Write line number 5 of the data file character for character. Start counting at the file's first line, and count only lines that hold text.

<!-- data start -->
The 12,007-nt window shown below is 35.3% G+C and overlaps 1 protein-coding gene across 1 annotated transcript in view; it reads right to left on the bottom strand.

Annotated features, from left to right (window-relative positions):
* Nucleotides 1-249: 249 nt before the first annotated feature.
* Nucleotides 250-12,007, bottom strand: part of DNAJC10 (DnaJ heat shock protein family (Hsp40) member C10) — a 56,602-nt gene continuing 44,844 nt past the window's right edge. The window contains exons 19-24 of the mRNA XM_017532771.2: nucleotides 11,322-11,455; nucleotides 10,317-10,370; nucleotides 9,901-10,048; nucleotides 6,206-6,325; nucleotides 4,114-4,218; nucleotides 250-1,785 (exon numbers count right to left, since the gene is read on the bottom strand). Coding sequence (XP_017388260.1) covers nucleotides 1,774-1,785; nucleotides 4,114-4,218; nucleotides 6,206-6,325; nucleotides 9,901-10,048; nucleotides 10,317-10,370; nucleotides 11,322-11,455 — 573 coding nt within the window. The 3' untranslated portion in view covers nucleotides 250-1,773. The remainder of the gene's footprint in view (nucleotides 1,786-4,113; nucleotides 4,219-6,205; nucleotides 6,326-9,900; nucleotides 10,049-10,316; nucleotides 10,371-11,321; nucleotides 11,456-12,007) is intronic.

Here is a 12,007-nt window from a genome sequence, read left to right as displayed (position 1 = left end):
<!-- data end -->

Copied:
Here is a 12,007-nt window from a genome sequence, read left to right as displayed (position 1 = left end):